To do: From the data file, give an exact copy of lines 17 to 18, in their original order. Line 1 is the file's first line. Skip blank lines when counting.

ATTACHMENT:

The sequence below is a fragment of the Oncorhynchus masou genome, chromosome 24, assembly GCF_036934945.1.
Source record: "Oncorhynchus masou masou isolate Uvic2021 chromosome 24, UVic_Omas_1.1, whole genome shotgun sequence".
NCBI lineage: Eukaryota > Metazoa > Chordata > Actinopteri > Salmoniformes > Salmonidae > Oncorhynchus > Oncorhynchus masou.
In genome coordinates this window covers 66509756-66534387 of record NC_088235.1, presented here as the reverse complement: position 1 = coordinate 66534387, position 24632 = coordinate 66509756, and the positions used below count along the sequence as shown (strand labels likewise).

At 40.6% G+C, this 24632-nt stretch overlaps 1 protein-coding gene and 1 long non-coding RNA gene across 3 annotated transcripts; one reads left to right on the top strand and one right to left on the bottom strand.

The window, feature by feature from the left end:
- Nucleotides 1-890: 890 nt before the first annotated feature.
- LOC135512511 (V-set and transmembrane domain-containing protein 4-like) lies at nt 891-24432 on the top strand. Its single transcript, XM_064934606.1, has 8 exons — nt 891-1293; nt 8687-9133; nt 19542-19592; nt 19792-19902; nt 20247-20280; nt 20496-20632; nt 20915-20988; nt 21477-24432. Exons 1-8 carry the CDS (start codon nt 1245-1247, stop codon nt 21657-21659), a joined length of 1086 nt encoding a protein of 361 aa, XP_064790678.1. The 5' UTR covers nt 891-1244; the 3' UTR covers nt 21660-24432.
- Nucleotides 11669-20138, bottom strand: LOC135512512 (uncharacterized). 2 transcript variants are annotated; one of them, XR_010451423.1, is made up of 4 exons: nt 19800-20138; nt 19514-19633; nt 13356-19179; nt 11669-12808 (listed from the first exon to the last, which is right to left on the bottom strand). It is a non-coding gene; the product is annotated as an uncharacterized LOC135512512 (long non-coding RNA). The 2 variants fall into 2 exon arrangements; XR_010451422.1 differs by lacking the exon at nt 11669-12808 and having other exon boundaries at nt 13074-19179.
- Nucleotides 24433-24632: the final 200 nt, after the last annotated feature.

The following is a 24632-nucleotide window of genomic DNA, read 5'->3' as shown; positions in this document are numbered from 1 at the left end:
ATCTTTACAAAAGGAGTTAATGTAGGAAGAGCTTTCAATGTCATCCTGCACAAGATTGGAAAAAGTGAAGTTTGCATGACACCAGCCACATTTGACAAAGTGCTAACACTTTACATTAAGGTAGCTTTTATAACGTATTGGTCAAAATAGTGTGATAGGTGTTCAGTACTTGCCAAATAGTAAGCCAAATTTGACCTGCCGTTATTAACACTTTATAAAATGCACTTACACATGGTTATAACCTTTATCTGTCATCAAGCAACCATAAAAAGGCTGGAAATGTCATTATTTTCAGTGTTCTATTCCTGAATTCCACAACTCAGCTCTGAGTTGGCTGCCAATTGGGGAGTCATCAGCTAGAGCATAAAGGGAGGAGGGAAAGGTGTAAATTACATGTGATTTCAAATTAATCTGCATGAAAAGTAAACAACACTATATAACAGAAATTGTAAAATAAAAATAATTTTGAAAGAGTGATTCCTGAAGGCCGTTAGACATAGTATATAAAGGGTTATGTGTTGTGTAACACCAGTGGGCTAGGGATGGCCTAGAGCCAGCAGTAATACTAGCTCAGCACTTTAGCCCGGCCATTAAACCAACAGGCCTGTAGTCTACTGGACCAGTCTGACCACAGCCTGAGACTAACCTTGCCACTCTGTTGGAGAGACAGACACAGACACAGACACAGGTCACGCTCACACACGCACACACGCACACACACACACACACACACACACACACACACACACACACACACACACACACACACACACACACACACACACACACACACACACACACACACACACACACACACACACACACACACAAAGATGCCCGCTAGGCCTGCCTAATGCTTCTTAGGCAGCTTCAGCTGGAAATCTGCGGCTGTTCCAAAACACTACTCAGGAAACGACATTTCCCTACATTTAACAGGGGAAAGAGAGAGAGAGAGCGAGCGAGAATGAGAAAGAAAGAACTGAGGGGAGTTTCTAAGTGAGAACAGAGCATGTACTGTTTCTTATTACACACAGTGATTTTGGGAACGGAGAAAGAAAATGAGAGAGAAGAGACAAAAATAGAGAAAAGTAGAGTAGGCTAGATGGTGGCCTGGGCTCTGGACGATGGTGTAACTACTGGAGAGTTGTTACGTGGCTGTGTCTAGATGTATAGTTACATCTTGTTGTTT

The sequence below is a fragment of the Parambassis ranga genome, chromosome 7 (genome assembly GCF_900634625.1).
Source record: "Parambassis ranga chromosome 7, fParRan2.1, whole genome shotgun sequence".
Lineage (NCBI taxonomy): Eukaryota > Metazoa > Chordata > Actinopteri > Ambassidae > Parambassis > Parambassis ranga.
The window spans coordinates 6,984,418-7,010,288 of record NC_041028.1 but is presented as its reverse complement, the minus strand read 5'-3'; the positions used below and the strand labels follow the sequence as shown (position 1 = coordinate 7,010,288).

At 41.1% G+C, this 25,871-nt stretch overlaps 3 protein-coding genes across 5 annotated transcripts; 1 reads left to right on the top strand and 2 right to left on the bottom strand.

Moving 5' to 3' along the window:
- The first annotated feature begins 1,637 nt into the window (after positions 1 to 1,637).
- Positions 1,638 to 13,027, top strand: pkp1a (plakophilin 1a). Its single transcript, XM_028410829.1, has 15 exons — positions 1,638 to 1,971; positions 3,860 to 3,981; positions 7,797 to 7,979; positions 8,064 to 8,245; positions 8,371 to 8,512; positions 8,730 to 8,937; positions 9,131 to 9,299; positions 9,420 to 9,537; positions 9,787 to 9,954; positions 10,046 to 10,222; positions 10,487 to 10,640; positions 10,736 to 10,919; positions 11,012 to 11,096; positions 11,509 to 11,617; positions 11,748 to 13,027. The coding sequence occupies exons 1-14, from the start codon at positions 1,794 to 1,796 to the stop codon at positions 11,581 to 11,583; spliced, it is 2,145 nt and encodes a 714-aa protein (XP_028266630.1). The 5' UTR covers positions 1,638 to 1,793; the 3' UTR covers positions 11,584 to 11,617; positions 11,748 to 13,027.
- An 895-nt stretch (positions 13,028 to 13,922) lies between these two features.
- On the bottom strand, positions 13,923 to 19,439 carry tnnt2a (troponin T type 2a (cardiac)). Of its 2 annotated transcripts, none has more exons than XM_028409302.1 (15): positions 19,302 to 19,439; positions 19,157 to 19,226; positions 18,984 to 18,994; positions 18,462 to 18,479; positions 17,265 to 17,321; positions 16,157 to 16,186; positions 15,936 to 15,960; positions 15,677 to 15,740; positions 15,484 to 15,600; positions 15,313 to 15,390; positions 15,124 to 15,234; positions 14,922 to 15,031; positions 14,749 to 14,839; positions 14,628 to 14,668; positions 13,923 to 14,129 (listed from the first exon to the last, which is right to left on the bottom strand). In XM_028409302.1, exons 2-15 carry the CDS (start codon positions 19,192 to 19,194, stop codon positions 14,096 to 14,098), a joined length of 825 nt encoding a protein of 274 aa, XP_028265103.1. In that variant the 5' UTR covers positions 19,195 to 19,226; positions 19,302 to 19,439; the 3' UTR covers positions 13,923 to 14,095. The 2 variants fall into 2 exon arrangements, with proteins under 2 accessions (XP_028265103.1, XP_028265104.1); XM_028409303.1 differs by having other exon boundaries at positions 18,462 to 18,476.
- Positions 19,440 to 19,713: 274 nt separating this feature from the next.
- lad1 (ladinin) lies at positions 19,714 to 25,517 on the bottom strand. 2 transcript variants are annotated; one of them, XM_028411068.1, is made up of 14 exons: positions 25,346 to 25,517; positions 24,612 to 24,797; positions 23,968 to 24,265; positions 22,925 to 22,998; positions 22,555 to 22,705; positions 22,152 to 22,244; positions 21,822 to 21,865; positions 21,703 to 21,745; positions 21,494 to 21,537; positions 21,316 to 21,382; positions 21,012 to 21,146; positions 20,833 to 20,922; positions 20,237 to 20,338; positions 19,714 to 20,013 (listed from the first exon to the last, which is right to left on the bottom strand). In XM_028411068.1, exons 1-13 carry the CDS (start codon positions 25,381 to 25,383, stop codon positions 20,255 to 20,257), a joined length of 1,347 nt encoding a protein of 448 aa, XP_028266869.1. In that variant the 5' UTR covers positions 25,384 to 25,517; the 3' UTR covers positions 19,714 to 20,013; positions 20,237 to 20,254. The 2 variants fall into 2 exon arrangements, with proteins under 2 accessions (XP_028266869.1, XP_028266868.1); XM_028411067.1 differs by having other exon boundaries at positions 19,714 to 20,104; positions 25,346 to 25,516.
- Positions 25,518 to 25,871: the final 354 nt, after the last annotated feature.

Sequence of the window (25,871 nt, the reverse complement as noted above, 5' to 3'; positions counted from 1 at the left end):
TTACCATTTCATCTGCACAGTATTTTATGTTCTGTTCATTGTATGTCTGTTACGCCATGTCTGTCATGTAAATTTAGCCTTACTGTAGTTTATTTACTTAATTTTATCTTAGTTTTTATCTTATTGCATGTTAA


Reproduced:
At 41.1% G+C, this 25,871-nt stretch overlaps 3 protein-coding genes across 5 annotated transcripts; 1 reads left to right on the top strand and 2 right to left on the bottom strand.

Moving 5' to 3' along the window: